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Scotland and Arbroath 1320 – 2020

700 Years of Fighting for Freedom, Sovereignty, and Independence

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Edited By Klaus Peter Müller

700 years of people in Scotland, England, Europe, and the world fighting for freedom, sovereignty, independence and justice are investigated in the essential periods and cultures since the 1320 Declaration of Arbroath: the Middle Ages, the Reformation and Early Modern Age, the English Revolution, the Enlightenment, the Industrial Revolution, the 19th, 20th, and 21st centuries. Cultural, media, political, and social studies, history, the law, art, philosophy, and literature are used for an analysis of the evolution of human rights, democracy, freedom, individual as well as national independence and justice in connection with past and present threats to them. Threats from politics, the economy, digitalisation, artificial intelligence, people's ignorance.

 

With contributions by Alasdair Allan MSP, Christopher J. Berry, Neil Blain, Alexander Broadie FRSE, Dauvit Broun, Mark P. Bruce, Ewen A. Cameron, Robert Crawford, Ian Duncan, Richard J. Finlay, David Forrest, Edouard Gaudot, Marjory Harper, Sarah Longlands, Ben McConville, David McCrone, Aileen McHarg, John Morrison, Klaus Peter Müller, Hugh O’Donnell, Murray Pittock, Anthony Salamone, David R. Sorensen, Silke Stroh, Christopher A. Whatley and Ben Wray.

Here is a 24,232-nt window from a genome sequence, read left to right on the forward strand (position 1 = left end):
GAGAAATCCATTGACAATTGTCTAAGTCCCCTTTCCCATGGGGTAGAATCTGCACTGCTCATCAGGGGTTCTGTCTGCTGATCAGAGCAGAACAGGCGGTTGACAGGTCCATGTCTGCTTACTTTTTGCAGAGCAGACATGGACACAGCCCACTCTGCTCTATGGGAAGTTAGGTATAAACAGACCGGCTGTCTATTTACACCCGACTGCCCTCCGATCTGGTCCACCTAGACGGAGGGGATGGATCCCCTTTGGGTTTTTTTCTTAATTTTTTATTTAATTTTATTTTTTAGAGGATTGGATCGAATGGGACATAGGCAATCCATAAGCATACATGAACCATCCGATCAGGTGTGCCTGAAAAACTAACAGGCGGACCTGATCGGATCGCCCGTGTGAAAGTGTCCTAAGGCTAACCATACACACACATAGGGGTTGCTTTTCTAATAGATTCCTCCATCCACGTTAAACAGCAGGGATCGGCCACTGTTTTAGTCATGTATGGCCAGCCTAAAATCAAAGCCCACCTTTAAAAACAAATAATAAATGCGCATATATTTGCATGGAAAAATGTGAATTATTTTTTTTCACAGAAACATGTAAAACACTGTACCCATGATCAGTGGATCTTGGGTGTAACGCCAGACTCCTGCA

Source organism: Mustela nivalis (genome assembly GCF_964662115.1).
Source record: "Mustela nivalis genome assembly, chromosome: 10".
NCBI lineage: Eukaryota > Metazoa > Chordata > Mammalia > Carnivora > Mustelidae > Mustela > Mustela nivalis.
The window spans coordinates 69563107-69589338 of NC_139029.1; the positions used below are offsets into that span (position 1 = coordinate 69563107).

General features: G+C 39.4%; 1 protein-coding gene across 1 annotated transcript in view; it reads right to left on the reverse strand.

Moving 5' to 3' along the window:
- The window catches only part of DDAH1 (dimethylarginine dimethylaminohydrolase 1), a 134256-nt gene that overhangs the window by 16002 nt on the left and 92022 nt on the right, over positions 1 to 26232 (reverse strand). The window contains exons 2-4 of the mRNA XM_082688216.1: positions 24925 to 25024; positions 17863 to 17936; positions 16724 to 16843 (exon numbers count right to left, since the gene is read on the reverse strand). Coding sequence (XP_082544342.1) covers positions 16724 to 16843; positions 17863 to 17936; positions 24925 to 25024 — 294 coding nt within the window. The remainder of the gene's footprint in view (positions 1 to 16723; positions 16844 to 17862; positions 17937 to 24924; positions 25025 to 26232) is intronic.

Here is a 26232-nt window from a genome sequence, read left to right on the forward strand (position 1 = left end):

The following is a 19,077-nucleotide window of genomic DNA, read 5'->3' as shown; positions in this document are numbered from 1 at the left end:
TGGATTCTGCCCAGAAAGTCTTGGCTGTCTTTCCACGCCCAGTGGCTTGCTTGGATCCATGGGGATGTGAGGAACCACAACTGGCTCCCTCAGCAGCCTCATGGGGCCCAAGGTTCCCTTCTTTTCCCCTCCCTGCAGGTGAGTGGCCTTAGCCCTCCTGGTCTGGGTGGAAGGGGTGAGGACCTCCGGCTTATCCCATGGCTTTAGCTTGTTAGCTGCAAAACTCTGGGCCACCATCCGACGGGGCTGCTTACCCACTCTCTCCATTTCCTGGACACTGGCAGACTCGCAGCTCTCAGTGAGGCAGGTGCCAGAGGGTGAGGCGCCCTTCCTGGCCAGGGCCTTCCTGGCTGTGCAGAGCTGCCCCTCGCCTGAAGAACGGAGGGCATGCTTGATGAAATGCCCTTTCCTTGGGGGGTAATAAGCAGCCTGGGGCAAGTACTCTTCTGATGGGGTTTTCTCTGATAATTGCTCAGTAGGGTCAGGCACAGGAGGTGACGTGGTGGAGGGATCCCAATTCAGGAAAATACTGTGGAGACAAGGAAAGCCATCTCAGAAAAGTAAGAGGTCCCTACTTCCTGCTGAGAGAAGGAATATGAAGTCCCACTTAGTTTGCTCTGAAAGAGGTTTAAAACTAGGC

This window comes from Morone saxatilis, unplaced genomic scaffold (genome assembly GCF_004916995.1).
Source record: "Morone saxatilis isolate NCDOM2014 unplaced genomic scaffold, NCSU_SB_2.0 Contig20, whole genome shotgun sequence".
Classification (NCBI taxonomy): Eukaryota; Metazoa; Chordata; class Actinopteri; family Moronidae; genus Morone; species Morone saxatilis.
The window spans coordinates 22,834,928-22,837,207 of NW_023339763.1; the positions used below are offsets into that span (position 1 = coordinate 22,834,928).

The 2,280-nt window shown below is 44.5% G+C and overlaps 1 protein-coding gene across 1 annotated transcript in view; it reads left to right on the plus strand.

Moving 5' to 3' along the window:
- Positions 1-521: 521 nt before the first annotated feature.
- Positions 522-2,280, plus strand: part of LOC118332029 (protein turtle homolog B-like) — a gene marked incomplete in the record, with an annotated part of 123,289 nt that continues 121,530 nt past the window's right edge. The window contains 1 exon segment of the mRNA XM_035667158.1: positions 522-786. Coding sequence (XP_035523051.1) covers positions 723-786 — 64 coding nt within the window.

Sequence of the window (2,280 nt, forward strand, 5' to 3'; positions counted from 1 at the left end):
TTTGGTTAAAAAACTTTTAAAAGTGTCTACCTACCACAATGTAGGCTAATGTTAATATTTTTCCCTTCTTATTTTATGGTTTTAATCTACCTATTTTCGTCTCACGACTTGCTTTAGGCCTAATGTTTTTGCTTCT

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The Declaration as Polyvalent Signifier: The Semiotics of Absence in the Representation of Scotland (Neil Blain (Stirling))

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Neil Blain (Stirling)

The Declaration as Polyvalent Signifier: The Semiotics of Absence in the Representation of Scotland

Abstract: This chapter discusses the symbolic uses of the Declaration, in particular within two contexts: first, that of the lengthy dominance of British over Scottish narratives of collective identity and sovereignty; and second, that of twenty-first century tensions between Scotland’s British and European identities. It poses questions about the interests served by differing interpretations of the Declaration’s meanings and significance. The discussion is placed within a broader consideration of the nature of ‘representation’ both in its significatory and political connotations.

Keywords: History; Arbroath; semiotics; absence; media; Scotland; narrative; identity; sovereignty; nation; union; England; Europe; representation; opposition democracy; internet; Brexit

Time and again they have sold our land to the invader. The Bruce, a Norman, convinced our forefathers that his fight against the English was for Scottish freedom; and, lo, when the invading hosts were driven back, the Bruce handed our common fields to his fellow Normans. For the Stuarts, also Normans, we shed our blood, only to find the chains of tyranny and misery manacle us the more. (Thomas Johnston 1909, viii)

There is a pattern consistent throughout history of oppressed people turning on the oppressors. Slaves against their owners, the peasantry against the feudal barons, colonies, Mr Verhofstadt, against their empires and that is why Britain is leaving. (Ann Widdecombe MEP, speech to the European Parliament, 3 July 2019)

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